(I'll probably make some edits and extensions to this later)

If you can wade through that...

... then it's no surprise that you're not impressed w/ the other paper. For at least some of us neophytes, however, the Lattice-theoretic treatment is opaque as obsidian.

That wasn't my suggestion

It was not my intent that anyone, let alone "neophytes!", should read that particular thesis (however, it is interesting if you are interested). If I ever do write that article, the only mention of the thesis would probably be in a footnote or just a reference in the bibliography, and the target audience, for that section at least, would not be "beginners".

My main complaint with this paper, especially given the degree it emphasizes the category theory, is that it is just: "we all know monads come from category theory, but let's prove it... okay, now that that's outta the way, where were we...". It, and most of the more "theoretical" introductions/tutorials/etc., are like that. They build up this foundation, then immediately ignore it. Now that you now explicitly know how the definitions mesh (pretty much trivially) what are you going to do with it? Nothing! My point is that is does not need to be this way; that there is potential benefit in understanding, manipulation, and implementation that can be derived from the category theory. It is not necessary that all of the formalism be introduced or used in such an introduction, but the resulting ideas and intuitions should be there. But if you're not going to do this, don't bother providing the formalism at all. I have no issue with "practical" introductions that essentially ignore the CT.

Finally I should note, many of the theoretical papers are not like this, and, in my opinion, if you are interested in the theory they make much better and more useful introductions or resources. E.g. Moggi's original Notions of Computation and Monads.

As an example, the monad for free algebras, and a free (finitary) algebra construction in Haskell (unfortunately untested):

data FreeMonad sig a 
  = Return a 
  | Expr (sig (FreeMonad sig a))

foldFM ret expr (Return a) = ret a
foldFM ret expr (Expr e)
  = expr (fmap (foldFM ret expr) e)

instance Functor sig => Functor (FreeMonad sig) where
    fmap f = foldFM (Return . f) Expr

instance Functor sig => Monad (FreeMonad sig) where
    return = Return
    fm >>= f = foldFM f Expr fm

-- examples

-- Maybe is
data MaybeSig x = Nothing

-- Tree (NonDet) is
data NonDetSig x = Fail | Amb x x

-- Either s is
data EitherSig s x = Error s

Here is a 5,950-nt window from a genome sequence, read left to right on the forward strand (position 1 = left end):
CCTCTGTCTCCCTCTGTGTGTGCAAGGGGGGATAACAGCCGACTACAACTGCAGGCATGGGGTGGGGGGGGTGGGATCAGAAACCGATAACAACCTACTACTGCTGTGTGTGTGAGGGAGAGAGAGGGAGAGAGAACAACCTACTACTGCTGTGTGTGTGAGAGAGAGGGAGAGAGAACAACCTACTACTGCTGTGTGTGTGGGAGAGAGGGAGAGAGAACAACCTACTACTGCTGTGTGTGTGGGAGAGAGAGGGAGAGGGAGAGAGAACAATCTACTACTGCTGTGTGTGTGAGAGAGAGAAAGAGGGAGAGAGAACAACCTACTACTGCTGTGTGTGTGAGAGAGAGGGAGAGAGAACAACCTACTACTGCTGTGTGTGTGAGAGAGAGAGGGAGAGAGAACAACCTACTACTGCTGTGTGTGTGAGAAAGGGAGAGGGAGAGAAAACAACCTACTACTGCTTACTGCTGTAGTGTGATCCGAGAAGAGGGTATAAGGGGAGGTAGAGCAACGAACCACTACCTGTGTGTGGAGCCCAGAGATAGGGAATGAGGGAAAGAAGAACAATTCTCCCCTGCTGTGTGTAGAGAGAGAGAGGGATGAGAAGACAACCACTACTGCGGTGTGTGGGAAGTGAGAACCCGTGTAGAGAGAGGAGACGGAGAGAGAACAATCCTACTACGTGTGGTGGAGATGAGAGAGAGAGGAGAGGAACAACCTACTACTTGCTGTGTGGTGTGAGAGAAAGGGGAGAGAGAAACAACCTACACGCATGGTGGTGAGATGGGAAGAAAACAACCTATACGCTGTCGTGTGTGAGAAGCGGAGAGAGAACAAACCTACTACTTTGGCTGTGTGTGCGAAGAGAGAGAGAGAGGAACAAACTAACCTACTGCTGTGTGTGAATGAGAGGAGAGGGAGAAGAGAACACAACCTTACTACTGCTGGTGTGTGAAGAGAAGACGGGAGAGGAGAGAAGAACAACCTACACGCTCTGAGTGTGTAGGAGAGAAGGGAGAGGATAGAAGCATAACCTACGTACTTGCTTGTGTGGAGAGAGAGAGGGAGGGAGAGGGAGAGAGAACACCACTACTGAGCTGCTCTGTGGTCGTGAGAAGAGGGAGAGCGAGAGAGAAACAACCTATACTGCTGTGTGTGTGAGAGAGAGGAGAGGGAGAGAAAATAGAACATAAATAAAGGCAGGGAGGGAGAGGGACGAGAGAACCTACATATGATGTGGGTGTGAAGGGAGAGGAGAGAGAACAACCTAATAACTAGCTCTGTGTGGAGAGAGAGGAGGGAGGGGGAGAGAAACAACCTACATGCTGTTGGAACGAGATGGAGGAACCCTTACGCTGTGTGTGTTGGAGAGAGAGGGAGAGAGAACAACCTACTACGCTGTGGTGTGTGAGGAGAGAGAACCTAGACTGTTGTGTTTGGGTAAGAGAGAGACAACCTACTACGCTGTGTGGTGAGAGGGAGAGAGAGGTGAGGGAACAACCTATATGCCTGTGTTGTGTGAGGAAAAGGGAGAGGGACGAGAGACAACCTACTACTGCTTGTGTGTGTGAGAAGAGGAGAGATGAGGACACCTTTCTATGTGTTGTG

Already this is a simple example of what I was talking about. We have three monads completely defined with no effort. We can clearly see the relations, and there is an intuitive base for the ideas. It interesting to note that I have never seen this anywhere for Haskell despite that most of the ideas (e.g. "signatures") are used and understood in other contexts (e.g. fold algebras). Incidentally, I should point out that this isn't some deep insight, but the most obvious first thing to do.

Why walk when you can take the tube?

Why walk when you can take the tube? PDF an incomprehensible little paper that uses exactly this free monad construction.

Link doesn't work

It gives me 403 Forbidden.

Indeed, Conor's entire site

Indeed, Conor's entire site is giving a 403 now for some reason. Here's the surprisingly readable google cache HTML version of the paper. (Or just google "Why walk when you can take the tube".)

And more

Unimo has some interesting work in this line.

Also at the end of the Haskell Workshop talk, Beauty in the Beast: A Functional Semantics of the Awkward Squad, there was an excellent question and an excellent answer. Someone asked why a free term representation was being used. The answer was, since free constructions are left adjoints (a well known fact in category theory) and all left adjoints are cocontinuous (preserve colimits and thus specifically coproducts/sums, another well known fact in category theory) this implied that the coproduct of (way of combining) two free monads is just the free monad on the coproduct of term algebras, but this latter coproduct is easily directly represented in Haskell.

Monads and free algebras

Ralf Hinze, in "Deriving Backtracking Monad Transformers", uses exactly this free algebra approach when deriving exception and backtracking monads and monad transformers. His explanations and derivations are lucid, understandable and enjoyable. BTW, he credits the free algebra approach to John Hughes. Ralf Hinze also demonstrates, in the same paper, a dual, more efficient approach.